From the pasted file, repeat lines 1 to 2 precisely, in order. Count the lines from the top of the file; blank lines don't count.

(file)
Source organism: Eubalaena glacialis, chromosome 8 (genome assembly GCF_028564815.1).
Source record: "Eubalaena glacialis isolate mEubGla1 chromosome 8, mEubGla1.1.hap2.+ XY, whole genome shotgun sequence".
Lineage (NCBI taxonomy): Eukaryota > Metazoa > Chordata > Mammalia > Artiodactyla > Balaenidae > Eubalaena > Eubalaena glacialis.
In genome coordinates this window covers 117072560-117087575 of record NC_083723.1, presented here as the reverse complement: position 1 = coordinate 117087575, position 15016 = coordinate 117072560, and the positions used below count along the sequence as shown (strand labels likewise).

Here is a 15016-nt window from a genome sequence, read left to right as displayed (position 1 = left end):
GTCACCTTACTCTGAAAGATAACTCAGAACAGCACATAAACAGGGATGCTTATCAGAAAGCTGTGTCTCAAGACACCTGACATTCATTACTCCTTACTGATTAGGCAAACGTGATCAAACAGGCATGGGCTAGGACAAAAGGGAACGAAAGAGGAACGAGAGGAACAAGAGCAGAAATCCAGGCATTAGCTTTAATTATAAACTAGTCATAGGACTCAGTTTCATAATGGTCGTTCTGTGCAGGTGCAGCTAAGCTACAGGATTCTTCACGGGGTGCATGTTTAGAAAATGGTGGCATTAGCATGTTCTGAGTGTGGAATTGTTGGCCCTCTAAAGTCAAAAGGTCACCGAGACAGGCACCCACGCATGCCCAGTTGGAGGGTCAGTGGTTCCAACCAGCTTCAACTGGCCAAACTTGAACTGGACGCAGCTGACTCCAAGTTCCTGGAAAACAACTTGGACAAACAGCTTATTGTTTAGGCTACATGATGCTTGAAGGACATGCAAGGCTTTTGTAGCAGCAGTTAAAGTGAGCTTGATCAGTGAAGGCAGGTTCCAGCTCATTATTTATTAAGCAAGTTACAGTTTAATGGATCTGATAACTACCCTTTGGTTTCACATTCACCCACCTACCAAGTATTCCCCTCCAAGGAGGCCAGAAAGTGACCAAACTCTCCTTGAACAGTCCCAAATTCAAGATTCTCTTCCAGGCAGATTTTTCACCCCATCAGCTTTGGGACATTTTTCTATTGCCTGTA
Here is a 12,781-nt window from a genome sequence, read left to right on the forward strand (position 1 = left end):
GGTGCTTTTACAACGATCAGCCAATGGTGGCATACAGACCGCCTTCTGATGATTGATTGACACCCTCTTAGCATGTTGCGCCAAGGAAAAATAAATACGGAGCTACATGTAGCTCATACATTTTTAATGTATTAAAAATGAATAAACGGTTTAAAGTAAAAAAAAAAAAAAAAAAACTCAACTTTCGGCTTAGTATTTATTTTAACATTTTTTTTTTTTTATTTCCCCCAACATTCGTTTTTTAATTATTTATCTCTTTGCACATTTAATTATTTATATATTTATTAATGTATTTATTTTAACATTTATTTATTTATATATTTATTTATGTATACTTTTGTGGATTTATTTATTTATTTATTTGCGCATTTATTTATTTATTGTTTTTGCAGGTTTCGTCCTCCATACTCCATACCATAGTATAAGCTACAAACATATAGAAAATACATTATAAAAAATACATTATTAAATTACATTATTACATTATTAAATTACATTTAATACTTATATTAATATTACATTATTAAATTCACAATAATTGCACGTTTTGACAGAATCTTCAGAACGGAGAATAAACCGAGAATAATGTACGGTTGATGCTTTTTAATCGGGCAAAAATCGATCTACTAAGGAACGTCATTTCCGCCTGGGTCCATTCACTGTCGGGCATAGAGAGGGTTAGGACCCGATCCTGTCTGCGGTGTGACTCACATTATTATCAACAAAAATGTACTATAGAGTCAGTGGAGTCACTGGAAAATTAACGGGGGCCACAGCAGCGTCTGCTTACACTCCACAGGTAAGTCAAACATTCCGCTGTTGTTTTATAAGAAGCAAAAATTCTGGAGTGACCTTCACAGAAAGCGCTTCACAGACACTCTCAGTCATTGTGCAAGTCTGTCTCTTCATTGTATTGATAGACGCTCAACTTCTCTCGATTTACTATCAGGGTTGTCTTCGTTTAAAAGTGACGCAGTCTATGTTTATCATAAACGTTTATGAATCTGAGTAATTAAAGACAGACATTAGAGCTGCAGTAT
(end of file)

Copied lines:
Source organism: Eubalaena glacialis, chromosome 8 (genome assembly GCF_028564815.1).
Source record: "Eubalaena glacialis isolate mEubGla1 chromosome 8, mEubGla1.1.hap2.+ XY, whole genome shotgun sequence".